Oil prices jump above $69 on Nigeria, Iran
Oil prices were higher in Asian trade on continued worries over security and political tensions in key producers Nigeria and Iran.india Updated: Jan 23, 2006 08:43 IST
Oil prices were higher in Asian trade on Monday on continued worries over security and political tensions in key producers Nigeria and Iran, dealers said.
At 10.30 am, New York's main contract, light sweet crude for March delivery, was up 70 cents to $69.18 a barrel from its close of $68.48 in the United States on Friday.
Unrest in Nigeria has already disrupted production in Africa's biggest producer while simmering tensions between Iran and the West over Tehran's controversial nuclear programme were also at play, dealers said.
"In the short-term, it is all about geopolitical drama," said Victor Shum, an analyst with energy consultancy Purvin and Gertz in Singapore.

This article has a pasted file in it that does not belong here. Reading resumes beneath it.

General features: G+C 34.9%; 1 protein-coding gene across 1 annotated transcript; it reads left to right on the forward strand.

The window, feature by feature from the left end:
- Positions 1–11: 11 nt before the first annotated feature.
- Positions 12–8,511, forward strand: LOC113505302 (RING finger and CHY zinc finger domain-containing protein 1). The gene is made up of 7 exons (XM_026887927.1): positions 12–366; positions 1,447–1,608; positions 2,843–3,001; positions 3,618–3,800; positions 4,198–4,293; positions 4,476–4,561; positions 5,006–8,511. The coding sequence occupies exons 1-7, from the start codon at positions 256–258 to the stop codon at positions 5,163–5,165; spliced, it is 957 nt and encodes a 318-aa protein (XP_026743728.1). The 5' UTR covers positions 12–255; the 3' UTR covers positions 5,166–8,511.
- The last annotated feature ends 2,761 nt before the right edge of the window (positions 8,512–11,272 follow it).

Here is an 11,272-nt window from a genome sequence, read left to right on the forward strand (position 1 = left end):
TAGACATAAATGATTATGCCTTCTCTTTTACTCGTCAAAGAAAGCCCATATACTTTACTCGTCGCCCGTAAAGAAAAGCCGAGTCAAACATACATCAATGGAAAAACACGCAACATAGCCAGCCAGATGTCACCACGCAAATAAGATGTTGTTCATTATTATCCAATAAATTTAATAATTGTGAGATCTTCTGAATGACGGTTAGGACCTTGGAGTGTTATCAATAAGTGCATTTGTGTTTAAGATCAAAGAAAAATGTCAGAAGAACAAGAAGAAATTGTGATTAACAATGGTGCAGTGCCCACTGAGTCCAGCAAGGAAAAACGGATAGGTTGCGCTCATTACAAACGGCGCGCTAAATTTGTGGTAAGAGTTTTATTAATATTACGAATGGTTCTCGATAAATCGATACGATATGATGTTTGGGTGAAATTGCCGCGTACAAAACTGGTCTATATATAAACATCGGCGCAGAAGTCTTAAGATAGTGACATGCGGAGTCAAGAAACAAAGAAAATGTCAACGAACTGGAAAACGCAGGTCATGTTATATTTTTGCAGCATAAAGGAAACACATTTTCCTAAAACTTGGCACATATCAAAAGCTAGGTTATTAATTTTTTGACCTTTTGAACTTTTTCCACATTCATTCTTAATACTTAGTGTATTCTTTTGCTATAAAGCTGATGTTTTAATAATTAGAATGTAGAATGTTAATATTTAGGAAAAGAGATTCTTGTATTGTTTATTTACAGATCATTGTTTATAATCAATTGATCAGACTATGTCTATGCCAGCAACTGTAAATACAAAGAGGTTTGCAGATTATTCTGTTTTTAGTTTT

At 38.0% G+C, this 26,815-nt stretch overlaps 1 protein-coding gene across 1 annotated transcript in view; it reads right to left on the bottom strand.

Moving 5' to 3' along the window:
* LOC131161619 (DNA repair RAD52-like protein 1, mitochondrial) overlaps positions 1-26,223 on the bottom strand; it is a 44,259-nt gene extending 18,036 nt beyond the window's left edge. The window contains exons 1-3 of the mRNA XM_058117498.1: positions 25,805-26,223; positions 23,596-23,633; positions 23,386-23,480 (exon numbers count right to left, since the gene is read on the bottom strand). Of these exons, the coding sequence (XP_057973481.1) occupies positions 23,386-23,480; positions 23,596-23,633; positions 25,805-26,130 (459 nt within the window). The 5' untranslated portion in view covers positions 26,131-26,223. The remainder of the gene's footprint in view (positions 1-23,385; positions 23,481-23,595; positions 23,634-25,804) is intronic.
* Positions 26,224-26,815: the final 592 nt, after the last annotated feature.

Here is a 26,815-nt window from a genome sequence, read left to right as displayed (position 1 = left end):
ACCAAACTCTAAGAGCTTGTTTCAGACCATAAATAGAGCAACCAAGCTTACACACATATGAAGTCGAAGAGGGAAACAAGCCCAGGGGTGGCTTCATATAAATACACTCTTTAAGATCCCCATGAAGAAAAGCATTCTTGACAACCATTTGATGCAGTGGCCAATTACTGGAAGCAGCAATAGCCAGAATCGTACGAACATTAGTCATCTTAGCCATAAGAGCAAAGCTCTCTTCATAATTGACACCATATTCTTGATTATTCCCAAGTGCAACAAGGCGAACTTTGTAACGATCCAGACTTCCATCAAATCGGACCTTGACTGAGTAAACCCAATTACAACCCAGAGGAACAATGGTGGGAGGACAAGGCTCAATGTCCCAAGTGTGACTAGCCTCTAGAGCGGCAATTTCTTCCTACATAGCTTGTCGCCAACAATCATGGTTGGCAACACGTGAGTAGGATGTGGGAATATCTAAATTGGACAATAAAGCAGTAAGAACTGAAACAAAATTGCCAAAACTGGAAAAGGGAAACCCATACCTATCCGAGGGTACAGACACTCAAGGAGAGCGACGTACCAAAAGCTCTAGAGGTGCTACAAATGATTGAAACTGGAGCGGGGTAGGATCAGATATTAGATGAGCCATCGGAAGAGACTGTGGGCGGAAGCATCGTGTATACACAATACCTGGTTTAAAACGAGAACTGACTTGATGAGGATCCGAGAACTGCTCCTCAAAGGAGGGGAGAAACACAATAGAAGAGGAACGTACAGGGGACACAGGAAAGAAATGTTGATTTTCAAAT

"The short-term issue is Nigeria and the long-term issue is Iran," he said.
Militants have threatened to fire rockets into Nigerian oil terminals amid confusion over talks aimed at securing the release of four foreign hostages taken by separatist rebels in the Niger delta region.
Violence against oil companies operating in the Niger delta and the federal government has claimed more than 20 lives while oil production has been slashed by 2,11,000 barrels per day in Nigeria, Africa's largest oil producer.
"This morning the price crept upwards so the market continues to be driven by the short-term geopolitical (pressures) primarily in Nigeria," Shum said.
Iran, the second biggest crude producer in the Organisation of Petroleum Exporting Countries, has also asked the cartel to reduce total oil production quotas by one million barrels per day (bpd) from April to prevent a seasonal easing of prices in the second quarter of the year.
The comments came as a crisis simmers over Iran, with Tehran warning the West that UN sanctions over its controversial nuclear programme could provoke a world oil crisis.
OPEC's production ceiling stands at 28 million bpd. At its last meeting in Kuwait on December 12, the cartel decided not to renew an offer of two million bpd in emergency additional output.